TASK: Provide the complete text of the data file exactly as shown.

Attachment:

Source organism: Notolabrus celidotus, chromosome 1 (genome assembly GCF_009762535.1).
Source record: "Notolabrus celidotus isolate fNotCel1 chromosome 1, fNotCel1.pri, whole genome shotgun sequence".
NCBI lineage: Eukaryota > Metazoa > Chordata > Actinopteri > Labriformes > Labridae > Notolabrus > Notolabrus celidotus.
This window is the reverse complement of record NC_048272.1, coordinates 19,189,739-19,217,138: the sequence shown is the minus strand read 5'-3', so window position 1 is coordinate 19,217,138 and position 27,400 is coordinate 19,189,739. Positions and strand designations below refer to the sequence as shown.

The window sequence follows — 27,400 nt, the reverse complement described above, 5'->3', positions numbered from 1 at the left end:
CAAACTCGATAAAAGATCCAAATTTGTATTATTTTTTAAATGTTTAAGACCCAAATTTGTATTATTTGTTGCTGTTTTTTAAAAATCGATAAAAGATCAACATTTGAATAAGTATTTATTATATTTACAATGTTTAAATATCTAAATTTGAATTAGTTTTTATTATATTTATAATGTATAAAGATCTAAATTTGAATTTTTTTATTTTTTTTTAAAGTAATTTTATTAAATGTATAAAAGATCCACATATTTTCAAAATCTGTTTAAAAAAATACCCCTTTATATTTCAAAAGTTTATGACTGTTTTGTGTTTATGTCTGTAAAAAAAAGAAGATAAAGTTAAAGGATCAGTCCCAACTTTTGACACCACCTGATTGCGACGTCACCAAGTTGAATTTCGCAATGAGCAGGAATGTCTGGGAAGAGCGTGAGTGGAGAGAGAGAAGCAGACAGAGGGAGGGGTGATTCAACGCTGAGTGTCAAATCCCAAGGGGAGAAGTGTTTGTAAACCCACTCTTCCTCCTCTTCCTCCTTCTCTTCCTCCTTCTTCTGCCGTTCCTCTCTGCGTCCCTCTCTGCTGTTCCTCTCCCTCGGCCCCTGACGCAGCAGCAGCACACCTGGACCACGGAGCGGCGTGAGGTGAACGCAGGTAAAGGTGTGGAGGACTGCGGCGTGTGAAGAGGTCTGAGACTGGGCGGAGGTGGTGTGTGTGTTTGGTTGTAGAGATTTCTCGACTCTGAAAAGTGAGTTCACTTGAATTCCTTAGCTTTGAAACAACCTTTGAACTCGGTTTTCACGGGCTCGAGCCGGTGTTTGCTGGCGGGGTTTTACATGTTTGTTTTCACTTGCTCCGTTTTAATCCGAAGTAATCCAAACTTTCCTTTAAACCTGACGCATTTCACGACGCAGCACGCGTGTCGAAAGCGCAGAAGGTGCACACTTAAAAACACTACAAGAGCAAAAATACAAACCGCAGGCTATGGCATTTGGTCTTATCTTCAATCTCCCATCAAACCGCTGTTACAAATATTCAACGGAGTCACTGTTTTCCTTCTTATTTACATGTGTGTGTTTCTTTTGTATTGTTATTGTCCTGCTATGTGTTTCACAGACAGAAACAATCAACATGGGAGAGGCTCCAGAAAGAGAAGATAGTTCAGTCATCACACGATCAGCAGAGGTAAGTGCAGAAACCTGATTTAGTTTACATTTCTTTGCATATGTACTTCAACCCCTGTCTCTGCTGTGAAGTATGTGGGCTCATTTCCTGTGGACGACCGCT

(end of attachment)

Source organism: Notolabrus celidotus, chromosome 1 (genome assembly GCF_009762535.1).
Source record: "Notolabrus celidotus isolate fNotCel1 chromosome 1, fNotCel1.pri, whole genome shotgun sequence".
NCBI lineage: Eukaryota > Metazoa > Chordata > Actinopteri > Labriformes > Labridae > Notolabrus > Notolabrus celidotus.
This window is the reverse complement of record NC_048272.1, coordinates 19,189,739-19,217,138: the sequence shown is the minus strand read 5'-3', so window position 1 is coordinate 19,217,138 and position 27,400 is coordinate 19,189,739. Positions and strand designations below refer to the sequence as shown.

The window sequence follows — 27,400 nt, the reverse complement described above, 5'->3', positions numbered from 1 at the left end:
CAAACTCGATAAAAGATCCAAATTTGTATTATTTTTTAAATGTTTAAGACCCAAATTTGTATTATTTGTTGCTGTTTTTTAAAAATCGATAAAAGATCAACATTTGAATAAGTATTTATTATATTTACAATGTTTAAATATCTAAATTTGAATTAGTTTTTATTATATTTATAATGTATAAAGATCTAAATTTGAATTTTTTTATTTTTTTTTAAAGTAATTTTATTAAATGTATAAAAGATCCACATATTTTCAAAATCTGTTTAAAAAAATACCCCTTTATATTTCAAAAGTTTATGACTGTTTTGTGTTTATGTCTGTAAAAAAAAGAAGATAAAGTTAAAGGATCAGTCCCAACTTTTGACACCACCTGATTGCGACGTCACCAAGTTGAATTTCGCAATGAGCAGGAATGTCTGGGAAGAGCGTGAGTGGAGAGAGAGAAGCAGACAGAGGGAGGGGTGATTCAACGCTGAGTGTCAAATCCCAAGGGGAGAAGTGTTTGTAAACCCACTCTTCCTCCTCTTCCTCCTTCTCTTCCTCCTTCTTCTGCCGTTCCTCTCTGCGTCCCTCTCTGCTGTTCCTCTCCCTCGGCCCCTGACGCAGCAGCAGCACACCTGGACCACGGAGCGGCGTGAGGTGAACGCAGGTAAAGGTGTGGAGGACTGCGGCGTGTGAAGAGGTCTGAGACTGGGCGGAGGTGGTGTGTGTGTTTGGTTGTAGAGATTTCTCGACTCTGAAAAGTGAGTTCACTTGAATTCCTTAGCTTTGAAACAACCTTTGAACTCGGTTTTCACGGGCTCGAGCCGGTGTTTGCTGGCGGGGTTTTACATGTTTGTTTTCACTTGCTCCGTTTTAATCCGAAGTAATCCAAACTTTCCTTTAAACCTGACGCATTTCACGACGCAGCACGCGTGTCGAAAGCGCAGAAGGTGCACACTTAAAAACACTACAAGAGCAAAAATACAAACCGCAGGCTATGGCATTTGGTCTTATCTTCAATCTCCCATCAAACCGCTGTTACAAATATTCAACGGAGTCACTGTTTTCCTTCTTATTTACATGTGTGTGTTTCTTTTGTATTGTTATTGTCCTGCTATGTGTTTCACAGACAGAAACAATCAACATGGGAGAGGCTCCAGAAAGAGAAGATAGTTCAGTCATCACACGATCAGCAGAGGTAAGTGCAGAAACCTGATTTAGTTTACATTTCTTTGCATATGTACTTCAACCCCTGTCTCTGCTGTGAAGTATGTGGGCTCATTTCCTGTGGACGACCGCT